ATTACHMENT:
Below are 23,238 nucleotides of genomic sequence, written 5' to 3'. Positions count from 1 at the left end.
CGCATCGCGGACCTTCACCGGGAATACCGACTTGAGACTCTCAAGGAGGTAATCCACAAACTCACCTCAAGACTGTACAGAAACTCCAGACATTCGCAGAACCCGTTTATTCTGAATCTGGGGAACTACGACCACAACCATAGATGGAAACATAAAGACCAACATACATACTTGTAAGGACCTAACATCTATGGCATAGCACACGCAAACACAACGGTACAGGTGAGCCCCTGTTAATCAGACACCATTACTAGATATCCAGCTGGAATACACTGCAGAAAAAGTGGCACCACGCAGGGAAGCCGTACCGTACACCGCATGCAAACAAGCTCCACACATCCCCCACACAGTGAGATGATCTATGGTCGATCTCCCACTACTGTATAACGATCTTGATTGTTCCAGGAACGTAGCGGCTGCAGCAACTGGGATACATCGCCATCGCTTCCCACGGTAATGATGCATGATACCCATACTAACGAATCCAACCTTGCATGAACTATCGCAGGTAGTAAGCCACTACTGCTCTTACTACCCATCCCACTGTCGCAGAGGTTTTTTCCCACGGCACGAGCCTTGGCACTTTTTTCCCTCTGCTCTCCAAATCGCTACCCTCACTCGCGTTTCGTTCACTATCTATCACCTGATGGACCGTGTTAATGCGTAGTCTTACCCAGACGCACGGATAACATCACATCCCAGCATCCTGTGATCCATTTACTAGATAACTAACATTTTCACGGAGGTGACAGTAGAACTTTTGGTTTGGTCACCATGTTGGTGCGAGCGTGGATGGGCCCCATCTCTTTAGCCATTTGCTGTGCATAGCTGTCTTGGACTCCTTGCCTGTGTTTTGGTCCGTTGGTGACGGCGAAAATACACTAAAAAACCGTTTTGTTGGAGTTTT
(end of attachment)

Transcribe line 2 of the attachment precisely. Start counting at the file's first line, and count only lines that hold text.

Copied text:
CGCATCGCGGACCTTCACCGGGAATACCGACTTGAGACTCTCAAGGAGGTAATCCACAAACTCACCTCAAGACTGTACAGAAACTCCAGACATTCGCAGAACCCGTTTATTCTGAATCTGGGGAACTACGACCACAACCATAGATGGAAACATAAAGACCAACATACATACTTGTAAGGACCTAACATCTATGGCATAGCACACGCAAACACAACGGTACAGGTGAGCCCCTGTTAATCAGACACCATTACTAGATATCCAGCTGGAATACACTGCAGAAAAAGTGGCACCACGCAGGGAAGCCGTACCGTACACCGCATGCAAACAAGCTCCACACATCCCCCACACAGTGAGATGATCTATGGTCGATCTCCCACTACTGTATAACGATCTTGATTGTTCCAGGAACGTAGCGGCTGCAGCAACTGGGATACATCGCCATCGCTTCCCACGGTAATGATGCATGATACCCATACTAACGAATCCAACCTTGCATGAACTATCGCAGGTAGTAAGCCACTACTGCTCTTACTACCCATCCCACTGTCGCAGAGGTTTTTTCCCACGGCACGAGCCTTGGCACTTTTTTCCCTCTGCTCTCCAAATCGCTACCCTCACTCGCGTTTCGTTCACTATCTATCACCTGATGGACCGTGTTAATGCGTAGTCTTACCCAGACGCACGGATAACATCACATCCCAGCATCCTGTGATCCATTTACTAGATAACTAACATTTTCACGGAGGTGACAGTAGAACTTTTGGTTTGGTCACCATGTTGGTGCGAGCGTGGATGGGCCCCATCTCTTTAGCCATTTGCTGTGCATAGCTGTCTTGGACTCCTTGCCTGTGTTTTGGTCCGTTGGTGACGGCGAAAATACACTAAAAAACCGTTTTGTTGGAGTTTT